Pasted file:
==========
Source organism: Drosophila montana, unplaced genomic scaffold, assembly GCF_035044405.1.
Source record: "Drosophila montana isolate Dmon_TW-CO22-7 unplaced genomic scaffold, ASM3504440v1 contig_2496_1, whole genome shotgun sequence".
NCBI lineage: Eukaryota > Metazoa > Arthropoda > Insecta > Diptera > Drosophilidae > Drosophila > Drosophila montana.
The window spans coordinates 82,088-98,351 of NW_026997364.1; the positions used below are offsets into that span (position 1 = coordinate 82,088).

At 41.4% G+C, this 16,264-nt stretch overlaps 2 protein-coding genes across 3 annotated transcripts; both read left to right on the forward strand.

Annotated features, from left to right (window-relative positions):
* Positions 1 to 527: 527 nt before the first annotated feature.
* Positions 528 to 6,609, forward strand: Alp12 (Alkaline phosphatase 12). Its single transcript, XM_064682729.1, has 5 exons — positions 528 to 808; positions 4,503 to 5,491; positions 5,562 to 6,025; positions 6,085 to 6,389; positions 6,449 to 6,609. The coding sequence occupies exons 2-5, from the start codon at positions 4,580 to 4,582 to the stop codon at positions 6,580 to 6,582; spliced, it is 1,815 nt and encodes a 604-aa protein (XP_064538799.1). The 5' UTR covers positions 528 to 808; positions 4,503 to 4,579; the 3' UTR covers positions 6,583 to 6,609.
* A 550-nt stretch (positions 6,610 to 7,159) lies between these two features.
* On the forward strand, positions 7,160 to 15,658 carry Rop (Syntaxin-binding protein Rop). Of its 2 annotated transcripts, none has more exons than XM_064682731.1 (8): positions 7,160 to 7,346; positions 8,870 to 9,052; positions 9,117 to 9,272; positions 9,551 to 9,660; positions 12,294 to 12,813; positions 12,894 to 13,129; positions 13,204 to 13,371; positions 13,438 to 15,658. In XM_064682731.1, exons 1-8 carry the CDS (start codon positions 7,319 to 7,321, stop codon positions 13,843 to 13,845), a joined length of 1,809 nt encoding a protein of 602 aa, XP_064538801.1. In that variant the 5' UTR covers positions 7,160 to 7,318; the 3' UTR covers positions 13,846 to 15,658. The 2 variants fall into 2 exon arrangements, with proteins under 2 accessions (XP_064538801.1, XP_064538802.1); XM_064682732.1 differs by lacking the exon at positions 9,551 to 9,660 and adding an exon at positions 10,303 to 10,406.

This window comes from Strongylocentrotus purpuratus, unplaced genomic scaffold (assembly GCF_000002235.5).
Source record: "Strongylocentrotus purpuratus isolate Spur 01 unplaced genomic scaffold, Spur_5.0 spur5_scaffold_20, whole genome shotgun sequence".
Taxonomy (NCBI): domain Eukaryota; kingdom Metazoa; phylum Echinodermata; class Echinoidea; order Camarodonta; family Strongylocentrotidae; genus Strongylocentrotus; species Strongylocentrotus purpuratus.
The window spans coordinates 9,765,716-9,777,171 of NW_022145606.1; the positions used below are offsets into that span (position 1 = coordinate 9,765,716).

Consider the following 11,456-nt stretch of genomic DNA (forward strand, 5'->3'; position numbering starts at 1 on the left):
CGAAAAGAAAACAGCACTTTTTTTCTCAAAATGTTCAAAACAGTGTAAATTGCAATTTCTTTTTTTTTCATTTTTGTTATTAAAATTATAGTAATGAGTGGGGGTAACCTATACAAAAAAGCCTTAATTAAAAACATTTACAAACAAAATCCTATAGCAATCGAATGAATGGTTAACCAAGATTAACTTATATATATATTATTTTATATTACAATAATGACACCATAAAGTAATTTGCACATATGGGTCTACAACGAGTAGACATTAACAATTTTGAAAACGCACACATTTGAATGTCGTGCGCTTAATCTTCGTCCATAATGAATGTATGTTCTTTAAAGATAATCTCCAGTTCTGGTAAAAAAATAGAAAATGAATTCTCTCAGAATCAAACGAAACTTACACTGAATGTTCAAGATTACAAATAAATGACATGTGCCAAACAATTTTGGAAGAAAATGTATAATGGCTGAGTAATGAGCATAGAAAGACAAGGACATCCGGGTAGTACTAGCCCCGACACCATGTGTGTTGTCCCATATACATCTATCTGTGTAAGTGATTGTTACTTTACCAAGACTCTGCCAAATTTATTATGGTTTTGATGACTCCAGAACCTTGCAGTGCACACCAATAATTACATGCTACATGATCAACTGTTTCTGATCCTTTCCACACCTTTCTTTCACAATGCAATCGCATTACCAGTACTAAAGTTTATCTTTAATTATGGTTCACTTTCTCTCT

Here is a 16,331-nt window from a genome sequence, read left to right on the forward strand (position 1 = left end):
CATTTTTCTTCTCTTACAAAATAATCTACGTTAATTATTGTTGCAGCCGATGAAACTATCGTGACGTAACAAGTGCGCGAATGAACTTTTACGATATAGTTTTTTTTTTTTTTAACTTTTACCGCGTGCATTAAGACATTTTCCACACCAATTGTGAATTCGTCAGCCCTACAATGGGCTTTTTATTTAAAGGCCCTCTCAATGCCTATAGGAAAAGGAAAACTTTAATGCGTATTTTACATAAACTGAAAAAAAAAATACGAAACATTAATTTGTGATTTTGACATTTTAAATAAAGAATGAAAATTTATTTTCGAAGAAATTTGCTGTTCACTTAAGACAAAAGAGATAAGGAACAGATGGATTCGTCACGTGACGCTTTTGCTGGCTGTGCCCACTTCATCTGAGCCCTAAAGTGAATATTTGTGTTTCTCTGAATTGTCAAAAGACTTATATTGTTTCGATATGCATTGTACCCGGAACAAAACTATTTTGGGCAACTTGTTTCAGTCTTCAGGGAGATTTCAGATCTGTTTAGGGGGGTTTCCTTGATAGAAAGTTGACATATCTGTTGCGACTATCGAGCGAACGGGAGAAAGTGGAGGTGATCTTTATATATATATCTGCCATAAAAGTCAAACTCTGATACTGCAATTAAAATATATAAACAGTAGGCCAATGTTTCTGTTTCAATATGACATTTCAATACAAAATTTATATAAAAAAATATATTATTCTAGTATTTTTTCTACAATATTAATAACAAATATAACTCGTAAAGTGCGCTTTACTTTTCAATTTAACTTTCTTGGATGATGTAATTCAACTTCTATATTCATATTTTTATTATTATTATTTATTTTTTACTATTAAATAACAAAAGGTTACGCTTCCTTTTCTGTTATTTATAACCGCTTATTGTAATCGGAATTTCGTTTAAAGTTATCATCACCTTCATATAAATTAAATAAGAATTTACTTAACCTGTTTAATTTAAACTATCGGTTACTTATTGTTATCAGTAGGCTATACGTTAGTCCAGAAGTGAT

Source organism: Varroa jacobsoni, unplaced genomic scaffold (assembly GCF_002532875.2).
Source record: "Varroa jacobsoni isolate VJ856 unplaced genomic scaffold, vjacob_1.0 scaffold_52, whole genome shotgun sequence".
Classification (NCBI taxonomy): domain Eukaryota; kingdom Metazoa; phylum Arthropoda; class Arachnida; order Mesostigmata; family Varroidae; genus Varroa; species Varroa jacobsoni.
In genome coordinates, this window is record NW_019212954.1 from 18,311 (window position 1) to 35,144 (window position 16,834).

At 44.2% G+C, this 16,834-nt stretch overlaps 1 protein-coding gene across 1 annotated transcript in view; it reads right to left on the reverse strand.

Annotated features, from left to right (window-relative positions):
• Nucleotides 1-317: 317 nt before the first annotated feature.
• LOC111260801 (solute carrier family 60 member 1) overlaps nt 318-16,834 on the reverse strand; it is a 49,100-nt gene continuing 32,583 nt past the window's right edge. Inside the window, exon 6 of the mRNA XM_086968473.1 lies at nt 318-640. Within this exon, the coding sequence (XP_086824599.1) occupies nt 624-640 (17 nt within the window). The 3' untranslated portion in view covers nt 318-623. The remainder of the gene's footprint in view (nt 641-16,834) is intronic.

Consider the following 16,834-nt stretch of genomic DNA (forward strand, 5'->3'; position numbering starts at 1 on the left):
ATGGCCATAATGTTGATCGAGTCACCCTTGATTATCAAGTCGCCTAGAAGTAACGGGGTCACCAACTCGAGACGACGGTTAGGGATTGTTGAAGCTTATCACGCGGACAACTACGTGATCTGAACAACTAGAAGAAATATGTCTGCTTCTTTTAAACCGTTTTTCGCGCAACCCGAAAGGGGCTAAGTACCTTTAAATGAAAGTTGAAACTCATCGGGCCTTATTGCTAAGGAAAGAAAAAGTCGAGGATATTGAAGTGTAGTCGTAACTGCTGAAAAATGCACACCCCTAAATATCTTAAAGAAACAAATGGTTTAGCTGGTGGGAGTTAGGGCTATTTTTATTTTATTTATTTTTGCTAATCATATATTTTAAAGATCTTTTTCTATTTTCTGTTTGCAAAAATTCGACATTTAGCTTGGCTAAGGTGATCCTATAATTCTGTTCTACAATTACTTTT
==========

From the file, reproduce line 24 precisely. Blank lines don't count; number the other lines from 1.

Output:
Annotated features, from left to right (window-relative positions):